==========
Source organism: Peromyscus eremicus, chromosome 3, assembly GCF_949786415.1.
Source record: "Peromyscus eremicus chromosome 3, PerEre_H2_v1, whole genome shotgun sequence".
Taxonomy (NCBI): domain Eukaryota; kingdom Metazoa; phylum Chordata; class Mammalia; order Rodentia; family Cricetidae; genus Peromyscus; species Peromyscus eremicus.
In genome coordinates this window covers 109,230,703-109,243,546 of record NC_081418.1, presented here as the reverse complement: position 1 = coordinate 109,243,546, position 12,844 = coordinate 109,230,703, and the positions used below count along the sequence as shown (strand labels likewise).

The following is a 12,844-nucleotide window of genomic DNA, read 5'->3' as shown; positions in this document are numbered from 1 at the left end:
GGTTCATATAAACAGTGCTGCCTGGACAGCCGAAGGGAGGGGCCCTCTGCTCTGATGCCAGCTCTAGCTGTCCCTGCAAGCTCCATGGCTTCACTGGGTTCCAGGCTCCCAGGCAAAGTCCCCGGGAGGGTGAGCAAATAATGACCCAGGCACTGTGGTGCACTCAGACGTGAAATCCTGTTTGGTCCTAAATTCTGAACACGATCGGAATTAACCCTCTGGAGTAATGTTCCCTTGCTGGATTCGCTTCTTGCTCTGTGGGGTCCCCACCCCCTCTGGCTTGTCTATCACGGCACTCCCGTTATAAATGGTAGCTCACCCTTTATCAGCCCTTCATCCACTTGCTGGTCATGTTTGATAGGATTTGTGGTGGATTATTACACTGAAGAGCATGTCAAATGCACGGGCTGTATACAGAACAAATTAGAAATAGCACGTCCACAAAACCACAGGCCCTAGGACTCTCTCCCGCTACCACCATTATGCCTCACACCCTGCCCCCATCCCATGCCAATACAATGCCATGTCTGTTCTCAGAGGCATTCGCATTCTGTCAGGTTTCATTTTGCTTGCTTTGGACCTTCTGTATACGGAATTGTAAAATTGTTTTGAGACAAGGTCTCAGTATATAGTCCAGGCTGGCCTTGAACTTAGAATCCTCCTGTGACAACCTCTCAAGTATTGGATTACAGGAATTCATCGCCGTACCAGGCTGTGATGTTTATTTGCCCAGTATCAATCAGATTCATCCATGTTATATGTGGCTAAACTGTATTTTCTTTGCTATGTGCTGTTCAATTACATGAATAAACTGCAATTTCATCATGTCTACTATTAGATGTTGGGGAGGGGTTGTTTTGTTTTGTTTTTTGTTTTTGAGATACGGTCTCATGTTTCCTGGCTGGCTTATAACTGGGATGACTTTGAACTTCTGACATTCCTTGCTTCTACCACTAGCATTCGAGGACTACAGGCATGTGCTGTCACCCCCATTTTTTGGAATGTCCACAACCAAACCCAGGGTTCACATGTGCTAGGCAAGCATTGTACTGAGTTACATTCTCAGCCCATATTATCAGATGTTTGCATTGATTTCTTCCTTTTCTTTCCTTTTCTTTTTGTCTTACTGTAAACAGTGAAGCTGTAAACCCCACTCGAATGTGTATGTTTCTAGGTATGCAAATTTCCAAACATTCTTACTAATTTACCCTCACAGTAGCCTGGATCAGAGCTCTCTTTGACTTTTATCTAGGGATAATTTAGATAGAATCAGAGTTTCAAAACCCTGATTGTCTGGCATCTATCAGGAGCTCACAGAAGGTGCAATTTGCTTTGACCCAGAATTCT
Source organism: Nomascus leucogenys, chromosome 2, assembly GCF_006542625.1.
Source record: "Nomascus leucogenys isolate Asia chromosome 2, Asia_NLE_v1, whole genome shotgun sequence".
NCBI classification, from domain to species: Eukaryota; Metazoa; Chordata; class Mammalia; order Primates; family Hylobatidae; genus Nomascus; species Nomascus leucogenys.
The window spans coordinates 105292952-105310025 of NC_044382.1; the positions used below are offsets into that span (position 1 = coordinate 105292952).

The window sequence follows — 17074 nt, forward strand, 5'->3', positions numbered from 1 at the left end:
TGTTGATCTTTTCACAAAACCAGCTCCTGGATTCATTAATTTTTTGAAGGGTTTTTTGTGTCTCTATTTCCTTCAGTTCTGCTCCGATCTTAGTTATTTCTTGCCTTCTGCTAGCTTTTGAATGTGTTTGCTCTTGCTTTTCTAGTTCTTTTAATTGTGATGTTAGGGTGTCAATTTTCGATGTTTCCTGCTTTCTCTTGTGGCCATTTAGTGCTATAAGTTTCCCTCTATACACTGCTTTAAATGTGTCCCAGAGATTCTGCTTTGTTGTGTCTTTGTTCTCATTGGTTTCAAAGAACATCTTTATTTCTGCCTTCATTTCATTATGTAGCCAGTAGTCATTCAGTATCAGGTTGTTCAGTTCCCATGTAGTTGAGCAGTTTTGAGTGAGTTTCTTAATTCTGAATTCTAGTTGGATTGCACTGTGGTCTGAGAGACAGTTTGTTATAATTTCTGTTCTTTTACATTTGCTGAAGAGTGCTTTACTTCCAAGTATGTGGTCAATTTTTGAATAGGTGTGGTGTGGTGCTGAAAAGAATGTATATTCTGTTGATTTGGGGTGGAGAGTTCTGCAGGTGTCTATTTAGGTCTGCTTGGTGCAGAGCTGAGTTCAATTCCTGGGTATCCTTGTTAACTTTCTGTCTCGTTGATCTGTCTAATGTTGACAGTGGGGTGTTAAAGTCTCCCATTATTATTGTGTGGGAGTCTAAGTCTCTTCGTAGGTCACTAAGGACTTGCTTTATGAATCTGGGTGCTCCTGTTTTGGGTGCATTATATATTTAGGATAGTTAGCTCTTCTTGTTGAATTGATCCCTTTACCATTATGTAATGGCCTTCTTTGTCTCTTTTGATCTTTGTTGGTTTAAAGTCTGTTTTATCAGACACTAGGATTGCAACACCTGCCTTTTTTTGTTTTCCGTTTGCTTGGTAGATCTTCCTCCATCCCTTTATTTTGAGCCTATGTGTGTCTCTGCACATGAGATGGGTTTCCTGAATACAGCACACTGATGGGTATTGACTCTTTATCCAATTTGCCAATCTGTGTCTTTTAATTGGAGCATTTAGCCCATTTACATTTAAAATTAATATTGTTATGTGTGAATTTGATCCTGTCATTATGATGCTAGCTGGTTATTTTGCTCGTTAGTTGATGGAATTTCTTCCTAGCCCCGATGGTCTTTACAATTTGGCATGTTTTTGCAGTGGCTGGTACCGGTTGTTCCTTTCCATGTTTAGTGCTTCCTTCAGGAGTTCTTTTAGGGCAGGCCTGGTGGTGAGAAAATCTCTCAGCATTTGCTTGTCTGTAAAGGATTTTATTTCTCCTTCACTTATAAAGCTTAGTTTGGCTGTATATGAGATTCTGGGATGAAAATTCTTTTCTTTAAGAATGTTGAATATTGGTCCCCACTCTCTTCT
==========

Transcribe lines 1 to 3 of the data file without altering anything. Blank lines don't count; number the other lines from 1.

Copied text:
Source organism: Peromyscus eremicus, chromosome 3, assembly GCF_949786415.1.
Source record: "Peromyscus eremicus chromosome 3, PerEre_H2_v1, whole genome shotgun sequence".
Taxonomy (NCBI): domain Eukaryota; kingdom Metazoa; phylum Chordata; class Mammalia; order Rodentia; family Cricetidae; genus Peromyscus; species Peromyscus eremicus.